“Best of travels and a sharp spear on your travels.” The Jesharian, Koyl, had served as Reyn’s translator and go-between with her people for the last year. Now she engaged in an elaborate bow, bending at both sets of hips, one arm sweeping the floor.
“Best of blessings in your stay, and may your rapport with the next human you meet be as smooth as it was with me.” Reyn tried to keep any trace of reluctance or misery from the blessing. The Jesharian were very, very sensitive to such things, and the last thing Reyn wanted was to hurt Koyl’s delicate feelings, especially now. “And Koyl… in the human fashion?” Reyn held out a hand. “Thank you.”
They had been working together long enough that Koyl no longer hesitated. Two spindly blue hands wrapped around Reyn’s. “It has been my pleasure as well, Reyn. It…” Here the blue alien ducked her head in to one side: Jesharian embarassment. “If the world were ordered in the way I please, you would not be leaving.”
“If I had my way, I wouldn’t be leaving, either.” Reyn patted Koyl’s shoulder, an intimacy Koyl had allowed only recently. “I like it here better.”
“We are honored.”
The Jesharian were an immensely formal people, but even so, there was only so long one could drag out the good-byes. Reyn sighed. “I hope I see you again.”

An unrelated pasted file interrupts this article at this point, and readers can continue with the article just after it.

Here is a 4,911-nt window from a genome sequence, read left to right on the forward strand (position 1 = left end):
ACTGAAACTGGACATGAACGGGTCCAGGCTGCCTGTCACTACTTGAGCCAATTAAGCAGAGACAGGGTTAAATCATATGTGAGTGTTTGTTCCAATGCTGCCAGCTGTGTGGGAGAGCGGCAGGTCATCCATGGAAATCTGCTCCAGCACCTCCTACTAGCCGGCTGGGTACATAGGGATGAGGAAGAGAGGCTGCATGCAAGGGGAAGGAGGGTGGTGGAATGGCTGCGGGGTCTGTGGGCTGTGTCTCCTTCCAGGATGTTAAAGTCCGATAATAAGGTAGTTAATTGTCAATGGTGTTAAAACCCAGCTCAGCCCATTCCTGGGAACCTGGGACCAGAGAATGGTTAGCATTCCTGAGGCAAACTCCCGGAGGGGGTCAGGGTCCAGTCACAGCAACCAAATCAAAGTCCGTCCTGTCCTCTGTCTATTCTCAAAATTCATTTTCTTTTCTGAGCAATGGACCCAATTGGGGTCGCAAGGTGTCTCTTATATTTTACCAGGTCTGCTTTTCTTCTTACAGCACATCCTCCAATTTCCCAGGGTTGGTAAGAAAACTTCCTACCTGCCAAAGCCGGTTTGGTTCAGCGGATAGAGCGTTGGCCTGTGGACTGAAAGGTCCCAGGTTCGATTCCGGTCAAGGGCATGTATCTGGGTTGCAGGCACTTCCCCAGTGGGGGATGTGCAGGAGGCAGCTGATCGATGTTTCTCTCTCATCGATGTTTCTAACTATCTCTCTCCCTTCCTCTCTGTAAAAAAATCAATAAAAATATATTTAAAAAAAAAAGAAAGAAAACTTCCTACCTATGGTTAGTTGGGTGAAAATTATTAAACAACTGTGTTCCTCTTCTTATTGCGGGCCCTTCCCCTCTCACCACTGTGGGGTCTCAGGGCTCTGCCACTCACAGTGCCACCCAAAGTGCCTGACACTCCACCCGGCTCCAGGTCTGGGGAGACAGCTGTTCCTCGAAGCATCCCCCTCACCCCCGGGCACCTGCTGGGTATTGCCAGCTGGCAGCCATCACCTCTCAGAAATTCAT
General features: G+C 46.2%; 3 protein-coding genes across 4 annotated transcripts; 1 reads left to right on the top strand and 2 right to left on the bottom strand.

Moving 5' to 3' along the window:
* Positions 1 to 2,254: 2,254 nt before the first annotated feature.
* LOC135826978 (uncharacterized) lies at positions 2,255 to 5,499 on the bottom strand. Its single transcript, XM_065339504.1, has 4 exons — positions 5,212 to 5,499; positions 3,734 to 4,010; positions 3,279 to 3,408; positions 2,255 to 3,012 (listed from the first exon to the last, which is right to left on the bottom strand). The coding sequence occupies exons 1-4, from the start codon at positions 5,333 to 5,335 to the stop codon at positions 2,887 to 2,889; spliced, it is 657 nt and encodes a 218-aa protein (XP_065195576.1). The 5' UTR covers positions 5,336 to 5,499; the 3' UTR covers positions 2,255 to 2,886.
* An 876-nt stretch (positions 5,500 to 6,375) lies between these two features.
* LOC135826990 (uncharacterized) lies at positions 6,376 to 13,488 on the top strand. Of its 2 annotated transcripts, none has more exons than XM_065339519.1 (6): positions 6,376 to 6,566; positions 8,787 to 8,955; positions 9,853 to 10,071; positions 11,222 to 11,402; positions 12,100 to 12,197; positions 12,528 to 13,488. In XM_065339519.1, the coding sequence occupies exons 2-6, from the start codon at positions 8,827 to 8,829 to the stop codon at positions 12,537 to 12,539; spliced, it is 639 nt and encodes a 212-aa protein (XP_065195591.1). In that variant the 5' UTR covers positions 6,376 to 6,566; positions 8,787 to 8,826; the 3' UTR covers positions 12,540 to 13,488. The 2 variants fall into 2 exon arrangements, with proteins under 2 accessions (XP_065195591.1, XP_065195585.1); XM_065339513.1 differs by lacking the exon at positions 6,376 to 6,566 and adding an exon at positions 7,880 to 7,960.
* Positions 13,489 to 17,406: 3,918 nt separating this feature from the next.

“If the world turns as I bid it, we will see each other again.”
There was nothing left to do but grab bags and toss them into the shuttle, then toss onesself into the shuttle and bow, again, to the Jesharian pilot. Not many humans were allowed on the planet’s surface. It was one of the reasons Reyn had so liked it.
(I know, I know. All this and we’re not even to the gender-funk part. O-O)
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“You’re a robot,” they’d told him, “an automaton. We made you, we created you. You are a steam-powered device. You have no feelings, you have no emotions. You do what you are told.”
They clothed him in metal until he forgot he had ever had flesh. They told him what he was, and told him nothing else. They fed him a sludge they informed him would lubricate his joints, and they taught him that to fail to obey meant sharp pain – that, in essence, his programming would not allow him to disobey.